The US Air Force has determined that the crew of a Boeing C-17 military transport plane were not responsible for the deaths of Afghan civilians who tried to cling to the jet as it took off from Kabul in August 2021, amid the chaotic mass-withdrawal of US forces from the country.
In a statement released to the press on Monday, Air Force spokesperson Ann Stefanek stated that the “aircrew had acted appropriately and exercised sound judgment in their decision to get airborne as quickly as possible when faced with an unprecedented and rapidly deteriorating security situation” in Afghanistan.
Stefanek noted that the decision was “in compliance with applicable rules of engagement” and that the crew’s actions and quick thinking had secured their safety and the aircraft.
The incident occurred on August 16, 2021 at the Hamid Karzai International Airport in Kabul as hundreds of thousands of Afghan civilians, desperate to leave the country after the government fell to the Taliban, gathered at and stormed the airfield.
According to US officials, the plane in question arrived in Kabul with supplies and equipment for US troops who were trying to secure the airport amid the evacuation of thousands of Americans and Afghans. However, as soon as the C-17 touched down and lowered its ramp to offload supplies, a large group of Afghans broke onto the airfield and tried to rush the plane.
The crew members jumped back into the aircraft and raised the ramp, uncertain of the security threat from the crowd. The pilots communicated with Air Traffic Control and were cleared for takeoff. However, throngs of people were clinging to the plane. Some hid in the wheel wells, which accommodate the landing gear once the aircraft is airborne.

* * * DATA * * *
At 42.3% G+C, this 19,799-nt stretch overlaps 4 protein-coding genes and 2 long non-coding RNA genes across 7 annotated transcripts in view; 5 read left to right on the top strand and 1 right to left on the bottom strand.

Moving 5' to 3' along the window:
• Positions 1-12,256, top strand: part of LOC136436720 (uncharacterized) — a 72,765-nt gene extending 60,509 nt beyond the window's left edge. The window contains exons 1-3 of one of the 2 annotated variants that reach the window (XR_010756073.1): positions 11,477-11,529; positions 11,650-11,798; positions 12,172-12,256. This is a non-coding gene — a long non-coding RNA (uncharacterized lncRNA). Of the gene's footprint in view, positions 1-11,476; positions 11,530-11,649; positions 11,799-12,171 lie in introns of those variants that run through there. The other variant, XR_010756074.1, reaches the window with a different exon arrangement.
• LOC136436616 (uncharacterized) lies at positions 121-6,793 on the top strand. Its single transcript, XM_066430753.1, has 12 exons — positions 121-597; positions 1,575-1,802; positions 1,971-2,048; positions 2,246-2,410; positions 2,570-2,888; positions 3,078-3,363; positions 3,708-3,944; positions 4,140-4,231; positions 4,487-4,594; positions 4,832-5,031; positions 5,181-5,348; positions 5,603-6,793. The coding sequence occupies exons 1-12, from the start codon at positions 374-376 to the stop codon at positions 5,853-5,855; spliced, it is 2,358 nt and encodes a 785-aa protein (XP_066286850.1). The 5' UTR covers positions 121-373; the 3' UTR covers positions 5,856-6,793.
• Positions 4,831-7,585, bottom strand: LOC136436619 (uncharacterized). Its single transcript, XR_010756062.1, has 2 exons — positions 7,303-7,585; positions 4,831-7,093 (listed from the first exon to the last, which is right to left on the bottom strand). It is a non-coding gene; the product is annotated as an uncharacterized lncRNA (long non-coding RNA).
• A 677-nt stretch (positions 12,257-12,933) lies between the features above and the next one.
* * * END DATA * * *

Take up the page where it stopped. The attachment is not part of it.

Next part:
Despite Humvees and Apache helicopters being deployed to get the civilians off the aircraft, several people held on.
Video footage of the incident showed some eventually jumped from the plane just before the aircraft took off, while others fell to their deaths after the aircraft had gained significant altitude. Body parts of others were later found in the wheel wells once the plane landed at Al Udeid Air Base in Qatar.
Following the tragic incident, the US Air Force tasked its Office of Special Investigations to investigate, stating it would examine all footage and social media of the incident, which made headlines around the world.
The reviews were conducted by the Air Mobility Command and US Central Command, both of which concurred that the C-17 crew were well within their rights and acted accordingly given the chaotic situation on the ground.
Stefanek noted that the incident left some crew traumatized and that they were later sent for consultation with mental health professionals and chaplains.
“This was a tragic event and our hearts go out to the families of the deceased,” Stefanek concluded.
SOURCE: NEWS AGENCIES